Innovative thinking and determination are the key attributes for engineers in the Royal Navy, a deputy platform chief engineer from the service told an EngRec event.
Automotive, manufacturing and process engineering are just some of the sectors with plenty of relevant transferable skills, said Lieutenant Commander Steve Taylor at “Engineering careers in the Royal Navy & sustaining T23 beyond design life”.
The EngRec webinar, part of a series designed to help people develop their careers in the engineering industry, was hosted by Professional Engineering and the IMechE, and sponsored by the Royal Navy.
Type 23 Duke Class Frigates were one focus of the session. Built at the height of the Cold War and still in operation around the world, the primarily submarine-hunting ships have a design life of 18 years with an option to extend by six years. Life extension means the last will leave service in 2035.
Lt Cdr Taylor described the challenges of engineering on an ageing platform beyond its design life. “The upkeeps are very expensive, because you have to crop out vast acres of steel from the hull and replace it, because it is pitted and worn to an unsafe level over the course of six years, making for quite technically-complicated and quite long upkeep periods,” he said.
The deputy platform chief engineer also covered the “lived experience” of engineering careers in the Royal Navy, covering everything from the amount of time at sea and the high tempo of work, to salaries and the benefits of private healthcare and gyms.
Marine engineers operate, maintain, diagnose and repair engines and generators, as well as other marine systems that enable constant operation. There is a lot of transferability from outside and within naval engineering, Lt Cdr Taylor said, with opportunities for ‘horizontal entry’ to sergeant-equivalent roles on a case-by-case basis.
“I’m aware of a number of different people from all different backgrounds, quite a few from automotive coming across, and also people from mercantile marine,” he said.
“I suspect as offshore dials down, with the end of hydrocarbons, we’ll see an increasing number of that sort of horizontal entry from the offshore industry. But like I say, it’s not just a maritime field… the guys I know who’ve followed that route have come from automotive, a few from mechanical, manufacturing or process engineering. There’s certainly clear analogues between process plant engineering and running a Type 23.”
The key questions for applicants, he said, are: “Do you have the innovative thinking and the grit and determination to get the job done? Can you understand the problem and resolve it?”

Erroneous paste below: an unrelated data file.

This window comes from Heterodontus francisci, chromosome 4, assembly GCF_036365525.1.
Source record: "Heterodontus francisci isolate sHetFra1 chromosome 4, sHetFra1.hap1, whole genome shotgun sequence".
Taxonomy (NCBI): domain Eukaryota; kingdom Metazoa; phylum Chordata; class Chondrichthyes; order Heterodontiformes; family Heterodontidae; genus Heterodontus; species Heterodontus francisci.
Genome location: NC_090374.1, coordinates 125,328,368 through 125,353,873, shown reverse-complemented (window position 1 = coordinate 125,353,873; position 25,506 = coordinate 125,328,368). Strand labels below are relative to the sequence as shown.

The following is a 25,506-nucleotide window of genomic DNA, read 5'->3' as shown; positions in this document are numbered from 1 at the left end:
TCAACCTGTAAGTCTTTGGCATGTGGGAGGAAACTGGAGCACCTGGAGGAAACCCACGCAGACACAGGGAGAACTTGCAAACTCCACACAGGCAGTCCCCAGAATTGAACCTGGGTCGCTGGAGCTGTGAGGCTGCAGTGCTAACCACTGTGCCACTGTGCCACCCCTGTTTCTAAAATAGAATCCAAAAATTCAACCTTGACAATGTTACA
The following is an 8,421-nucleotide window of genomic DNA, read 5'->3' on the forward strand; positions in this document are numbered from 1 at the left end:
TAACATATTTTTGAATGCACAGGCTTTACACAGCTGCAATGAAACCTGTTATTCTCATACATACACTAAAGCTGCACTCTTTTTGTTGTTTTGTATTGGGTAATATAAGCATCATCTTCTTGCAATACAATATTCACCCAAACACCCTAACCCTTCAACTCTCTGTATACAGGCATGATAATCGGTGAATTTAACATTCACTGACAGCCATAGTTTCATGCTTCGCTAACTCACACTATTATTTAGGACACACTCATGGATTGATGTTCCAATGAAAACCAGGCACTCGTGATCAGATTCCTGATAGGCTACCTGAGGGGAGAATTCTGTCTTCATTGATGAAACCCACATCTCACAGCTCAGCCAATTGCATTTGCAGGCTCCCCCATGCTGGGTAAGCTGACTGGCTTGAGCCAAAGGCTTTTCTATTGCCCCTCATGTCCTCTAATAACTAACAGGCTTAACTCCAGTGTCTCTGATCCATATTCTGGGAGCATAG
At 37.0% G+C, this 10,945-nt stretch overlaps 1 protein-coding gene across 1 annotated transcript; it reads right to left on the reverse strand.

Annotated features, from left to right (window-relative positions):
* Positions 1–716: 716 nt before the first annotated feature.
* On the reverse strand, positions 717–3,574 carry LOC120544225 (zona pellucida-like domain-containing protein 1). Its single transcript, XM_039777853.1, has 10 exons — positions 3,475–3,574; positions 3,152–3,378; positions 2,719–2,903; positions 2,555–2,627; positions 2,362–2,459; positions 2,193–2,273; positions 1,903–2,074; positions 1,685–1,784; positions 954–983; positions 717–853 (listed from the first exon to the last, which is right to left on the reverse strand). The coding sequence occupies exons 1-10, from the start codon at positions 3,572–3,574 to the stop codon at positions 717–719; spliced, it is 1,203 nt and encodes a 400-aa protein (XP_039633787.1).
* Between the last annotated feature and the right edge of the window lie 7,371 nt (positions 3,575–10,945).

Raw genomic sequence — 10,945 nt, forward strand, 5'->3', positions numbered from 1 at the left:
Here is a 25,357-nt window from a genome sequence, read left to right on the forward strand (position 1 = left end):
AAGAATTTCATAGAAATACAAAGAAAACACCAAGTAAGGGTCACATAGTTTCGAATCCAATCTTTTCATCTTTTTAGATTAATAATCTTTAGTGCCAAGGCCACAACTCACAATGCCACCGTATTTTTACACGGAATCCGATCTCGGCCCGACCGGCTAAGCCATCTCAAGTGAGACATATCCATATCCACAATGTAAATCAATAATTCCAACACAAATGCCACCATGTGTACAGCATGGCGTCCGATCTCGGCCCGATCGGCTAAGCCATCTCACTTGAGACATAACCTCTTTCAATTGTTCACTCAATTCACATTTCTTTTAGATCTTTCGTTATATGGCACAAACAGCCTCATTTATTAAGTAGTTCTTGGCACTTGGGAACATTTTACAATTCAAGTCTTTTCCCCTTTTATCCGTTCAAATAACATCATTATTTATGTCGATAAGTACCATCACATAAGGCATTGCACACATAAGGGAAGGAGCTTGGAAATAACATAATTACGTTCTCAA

At junior levels, anyone with good maths skills at GCSE and A-level are “more than suitable” if they have the required attributes, he said. The Royal Navy is the second largest provider of apprenticeships in the UK, and the accelerated apprenticeship scheme is available for everyone aged 18-38 with the requisite UCAS points or equivalent, vocational qualifications or T-level. Starting on £35,000 a year, apprentices go straight into an 18-month course that teaches everything they need, while also providing equivalent civilian qualifications.
The deputy platform chief engineer mentioned one of his own colleagues, who joined straight out of school with A-levels in 2004 and is now a captain. “There is no limit on talent. If you’ve got the aptitude, then you can succeed in the Royal Navy.”
The core skills required to sail in the navy are “courage, commitment, discipline, integrity,” he said. “We also look for leadership and management skills, and we develop those as part of any branch.
“Specifically as engineers… problem-solving skills are absolutely front and foremost, the ability to be an innovative thinker. There is plenty of room for innovation in the Royal Navy, and we are definitely not shy. We do not hold people back if they have innovative ways to push the service forwards.”
The webinar is now available to watch on-demand.
For more information about careers in the Royal Navy, visit the Royal Navy website.
Want the best engineering stories delivered straight to your inbox? The Professional Engineering newsletter gives you vital updates on the most cutting-edge engineering and exciting new job opportunities. To sign up, click here.
Content published by Professional Engineering does not necessarily represent the views of the Institution of Mechanical Engineers.